The little tree is the kid-friendly one. This one is for me. Some people have scrapbooks – I have a Christmas tree. Every ornament on the tree, though mundane and seemingly uninteresting, has a story even if the story is only that it was on my first tree. Indeed, I procured my first ornament while still in high school. I love Christmas trees and this one is a lifetime of stories.
Under the tree sits a Christmas Village consisting of 32 houses, several large accent pieces and a score or two of village residents. I have always put the village under the tree and the population of explosion of a couple years ago has stagnated. This year I added one new structure, Rosita’s Cantina, to honor Doug. But that one little café apparently was more than the town zoning commission could take. No matter how I arranged and re-arranged, everything would not fit and just looked terrible. I was perplexed.
Since I am the Queen of Online Shopping, I ordered a new tree skirt which is, as is usual with me, a tablecloth. This one is a 90” round. I miss the ridiculous lace of the old one, but this has a beautiful damask texture. I’ll get used to it. But, baby, we got room for growth now! Um, actually no. Even though I added a bunch of new real estate, the village barely fits. It would seem the opening of a Mexican cantina is the sign that a town has all it needs.
I love the walk down Memory Lane when I decorate the trees. As is probably true for most folks, most of the stories center on my child. My favorite story to tell is why there is a pink baby rattle on the tree, but my second favorite story to tell is the Lazzie Bear Event of 1987. It might have been 1986, but Chef Boy ‘R Mine demonstrated some mad running skills so I’m thinking he must have been 2 ½ at the time.
I had the most well-behaved child on the planet and it had nothing to do with my parenting, he was just a compliant, good-natured kid. So much so that I feared for him.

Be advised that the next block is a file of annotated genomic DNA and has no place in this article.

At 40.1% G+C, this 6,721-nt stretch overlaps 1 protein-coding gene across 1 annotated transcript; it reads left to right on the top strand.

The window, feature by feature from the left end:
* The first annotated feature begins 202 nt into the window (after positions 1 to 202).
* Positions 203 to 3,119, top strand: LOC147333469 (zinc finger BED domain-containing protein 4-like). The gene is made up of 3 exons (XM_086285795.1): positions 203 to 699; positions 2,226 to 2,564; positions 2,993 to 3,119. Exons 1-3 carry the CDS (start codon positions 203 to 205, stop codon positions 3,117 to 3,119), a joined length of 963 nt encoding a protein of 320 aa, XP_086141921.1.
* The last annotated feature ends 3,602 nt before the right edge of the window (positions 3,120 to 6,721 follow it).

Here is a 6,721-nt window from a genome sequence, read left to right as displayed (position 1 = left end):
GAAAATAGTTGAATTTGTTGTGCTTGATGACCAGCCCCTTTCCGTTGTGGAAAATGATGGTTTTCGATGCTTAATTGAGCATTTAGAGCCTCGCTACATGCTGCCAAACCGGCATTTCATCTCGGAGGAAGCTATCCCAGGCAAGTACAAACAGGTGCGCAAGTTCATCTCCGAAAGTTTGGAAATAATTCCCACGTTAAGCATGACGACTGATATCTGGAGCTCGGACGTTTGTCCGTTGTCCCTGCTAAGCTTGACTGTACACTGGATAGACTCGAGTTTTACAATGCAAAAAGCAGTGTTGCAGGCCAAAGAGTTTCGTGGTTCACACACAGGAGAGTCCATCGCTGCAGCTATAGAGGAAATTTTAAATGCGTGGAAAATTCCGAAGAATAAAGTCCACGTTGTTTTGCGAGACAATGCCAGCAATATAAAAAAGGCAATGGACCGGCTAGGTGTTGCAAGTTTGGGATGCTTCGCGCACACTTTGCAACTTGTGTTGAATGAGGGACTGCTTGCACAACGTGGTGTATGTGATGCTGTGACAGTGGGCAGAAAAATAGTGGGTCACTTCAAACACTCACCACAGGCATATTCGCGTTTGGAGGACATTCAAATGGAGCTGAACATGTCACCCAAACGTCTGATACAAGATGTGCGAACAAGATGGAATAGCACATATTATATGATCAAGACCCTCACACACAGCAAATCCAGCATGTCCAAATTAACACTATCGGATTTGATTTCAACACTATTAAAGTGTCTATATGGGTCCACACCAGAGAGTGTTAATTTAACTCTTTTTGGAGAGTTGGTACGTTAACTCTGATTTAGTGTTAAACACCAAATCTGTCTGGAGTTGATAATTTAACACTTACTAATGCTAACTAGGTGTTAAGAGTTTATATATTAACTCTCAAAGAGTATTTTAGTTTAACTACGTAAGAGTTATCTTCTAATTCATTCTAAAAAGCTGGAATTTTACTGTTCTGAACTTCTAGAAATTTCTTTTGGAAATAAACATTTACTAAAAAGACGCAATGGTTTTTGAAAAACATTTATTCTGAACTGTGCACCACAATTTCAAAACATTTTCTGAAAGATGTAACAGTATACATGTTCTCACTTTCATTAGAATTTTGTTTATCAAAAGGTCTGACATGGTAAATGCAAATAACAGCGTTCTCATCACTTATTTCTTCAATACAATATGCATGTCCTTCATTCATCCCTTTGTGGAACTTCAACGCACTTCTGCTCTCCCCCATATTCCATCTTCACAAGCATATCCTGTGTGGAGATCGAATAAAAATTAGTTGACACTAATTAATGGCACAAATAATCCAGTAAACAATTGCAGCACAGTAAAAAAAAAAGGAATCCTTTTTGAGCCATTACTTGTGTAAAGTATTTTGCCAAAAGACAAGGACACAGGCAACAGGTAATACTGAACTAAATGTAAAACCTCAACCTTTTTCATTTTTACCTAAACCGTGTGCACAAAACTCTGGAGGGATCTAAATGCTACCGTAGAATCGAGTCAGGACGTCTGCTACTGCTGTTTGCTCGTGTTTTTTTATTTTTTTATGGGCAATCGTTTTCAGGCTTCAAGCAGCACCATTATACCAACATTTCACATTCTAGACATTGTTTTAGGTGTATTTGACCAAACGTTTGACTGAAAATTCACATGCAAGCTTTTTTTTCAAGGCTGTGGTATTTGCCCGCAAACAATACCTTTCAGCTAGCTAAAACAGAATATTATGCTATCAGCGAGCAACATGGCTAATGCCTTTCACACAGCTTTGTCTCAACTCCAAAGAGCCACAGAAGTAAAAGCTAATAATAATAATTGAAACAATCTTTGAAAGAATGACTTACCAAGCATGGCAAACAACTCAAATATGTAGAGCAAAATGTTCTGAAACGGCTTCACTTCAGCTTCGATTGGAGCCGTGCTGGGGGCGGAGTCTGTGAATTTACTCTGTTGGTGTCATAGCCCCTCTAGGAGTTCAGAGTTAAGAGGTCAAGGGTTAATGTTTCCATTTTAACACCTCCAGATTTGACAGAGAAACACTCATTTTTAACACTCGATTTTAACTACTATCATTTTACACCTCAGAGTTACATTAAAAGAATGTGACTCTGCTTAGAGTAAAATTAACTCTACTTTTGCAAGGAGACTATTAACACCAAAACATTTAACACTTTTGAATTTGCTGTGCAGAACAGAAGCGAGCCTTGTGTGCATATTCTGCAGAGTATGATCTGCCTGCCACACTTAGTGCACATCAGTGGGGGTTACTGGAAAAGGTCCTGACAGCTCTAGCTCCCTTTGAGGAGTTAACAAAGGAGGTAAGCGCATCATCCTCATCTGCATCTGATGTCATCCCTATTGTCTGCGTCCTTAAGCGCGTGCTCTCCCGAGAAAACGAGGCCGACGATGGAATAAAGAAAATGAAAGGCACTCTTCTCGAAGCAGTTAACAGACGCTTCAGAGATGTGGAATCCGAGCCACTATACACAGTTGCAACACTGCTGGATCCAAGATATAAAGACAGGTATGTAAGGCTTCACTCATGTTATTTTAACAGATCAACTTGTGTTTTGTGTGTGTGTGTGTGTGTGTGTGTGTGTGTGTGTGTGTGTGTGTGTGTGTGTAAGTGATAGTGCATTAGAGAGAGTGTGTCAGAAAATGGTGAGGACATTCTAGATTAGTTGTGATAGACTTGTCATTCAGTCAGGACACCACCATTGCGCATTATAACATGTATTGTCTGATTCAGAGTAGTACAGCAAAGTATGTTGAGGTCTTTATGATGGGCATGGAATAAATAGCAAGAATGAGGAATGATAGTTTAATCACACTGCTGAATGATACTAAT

He and I were in Lazarus, now Macy’s, and the full-on Christmas shopping frenzy was in place at the Huntington Mall. The place was crazy busy. Jeremy held my hand and stayed close without me having to tell him. He overwhelmed in crowds and wanted me to carry him, but I was laden down with too much stuff to comply. I feel strongly about folks dragging little kids around the mall and Jeremy usually did not go with me. I can’t remember why he was with me, but it was out of the ordinary for him to be plunged into the depths of commercial craziness. Neither of us were cranky, but we were both anxious to be done.
With no warning at all, my compliant, well-behaved child took off at a run through the perfume department, through the jewelry department, hung a right at shoes, and launched himself airborne into the arms of one, very surprised adult wearing a white bear costume.
Lazzie Bear was the store’s mascot and for a price, children could have their photos taken with Lazzie Bear. The child had wanted nothing to do with Santa, but a large white bear trying to go on a bathroom break was the love of his young life. The smile on his face! The exuberant hugs! The myriad of kisses! The perplexity of the poor guy just trying to get to the bathroom and out of a hot suit for a minute or two.
Lazzie Bear doesn’t talk, so a patient clerk tried to explain to my son, who I was desperately trying to get to, that Lazzie Bear needed a time-out and Jeremy would have to wait awhile before he could sit on Lazzie’s lap. Jeremy was hearing none of it, still enveloping the guy in sweet, toddler love.
I arrived on the scene, sorted out what was happening, and told Jeremy we had to go a different way to a different place and then he could have his picture made sitting with Lazzie Bear. Well. That was that. He marched me down the aisle, up the escalator, and we patiently waited at the empty Lazzie Bear booth for Lazzie to return. I have a sweet photo to remember the day by and I have a Lazzie Bear hanging on the Big Tree.
I hope you are making stories to tell this holiday season. Enjoy it and the children in your life. These are magical times.